Re:Coded was started by Marcello Bonatto ’15 to provide computer-based training to youth in conflict affected areas and prepare them become technology leaders.
Location: Iraq and Turkey
Why We Love Re:Coded
Re:Coded operates in Iraq and Turkey and has just completed its 7th coding bootcamp. To date, 350 children and youth have graduated from the program which serves young people between 17 and 30 years old. Re:Coded ootcamps are 5 months long which includes 3 months of training followed by a 2 month apprenticeship. 86% of students receive employment after the program.
Marcello's Entrepreneurial Journey
The idea of starting Re:Coded began when Marcello’s co-founder, Alexandra Clare, visited Iraq while working on her Masters Thesis in 2014. As a student at NYU, she was doing her research on educational and employment opportunities in Iraq. This was around the time when the displacement crisis was at its peak and there were not enough employment opportunities to absorb the displaced population. Marcello and Alexandra decided to start Re:Coded to provide training in coding to displaced youth in conflict affected areas which would enable the young individuals to find lucrative employment opportunities.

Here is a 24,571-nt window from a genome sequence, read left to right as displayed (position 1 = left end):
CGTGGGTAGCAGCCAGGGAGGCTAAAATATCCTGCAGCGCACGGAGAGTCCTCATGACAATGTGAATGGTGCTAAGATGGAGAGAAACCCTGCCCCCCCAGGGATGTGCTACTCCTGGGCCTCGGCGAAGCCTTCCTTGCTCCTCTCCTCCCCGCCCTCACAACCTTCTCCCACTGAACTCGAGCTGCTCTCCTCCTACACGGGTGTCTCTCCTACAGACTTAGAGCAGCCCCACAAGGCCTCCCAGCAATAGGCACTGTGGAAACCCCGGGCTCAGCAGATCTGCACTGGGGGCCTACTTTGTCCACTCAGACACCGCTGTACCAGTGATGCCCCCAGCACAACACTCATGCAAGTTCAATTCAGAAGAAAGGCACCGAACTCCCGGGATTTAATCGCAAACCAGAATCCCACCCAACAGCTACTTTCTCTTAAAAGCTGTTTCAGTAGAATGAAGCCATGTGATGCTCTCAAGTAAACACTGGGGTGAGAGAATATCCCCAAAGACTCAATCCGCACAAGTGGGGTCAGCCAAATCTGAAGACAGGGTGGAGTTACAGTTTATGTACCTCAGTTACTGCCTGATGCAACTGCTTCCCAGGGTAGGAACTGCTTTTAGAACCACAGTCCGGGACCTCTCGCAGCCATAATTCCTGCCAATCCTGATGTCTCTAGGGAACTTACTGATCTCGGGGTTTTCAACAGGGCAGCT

Running a High Impact Business
Re:Coded measures its impact in both tangible and less quantifiable metrics. The organization measures its own success based on the number of students who finish the program. Student progress is measured through quizzes and tests and ultimately by the amount of time it takes for graduates to find employment. They also look at how the organization supports students in honing their skills by looking at boosts in confidence, leadership skills, and drive.
Marcello says that starting up was extremely challenging and required a “whole lot of hustling.” It was hard to support two co-founders on start up funding so it was financially a huge struggle at the beginning. However, after looking back and reflecting, he doesn’t see himself doing anything else. The experience of being an entrepreneur has provided him unparalleled professional satisfaction.
Advice to Aspiring Entrepreneurs
I would simply advise SIPA students to go for it! No idea is a bad idea. Therefore, students shouldn’t shy away from taking risks and making mistakes. Being an entrepreneur is about learning how to work with imperfection. You need to embrace the imperfection!
Favorite PLACE on Campus
I was a Program Assistant in the Office of Academic Affairs on the 13th Floor in the International Affairs Building. I loved the office and would often drift into study mode at my desk.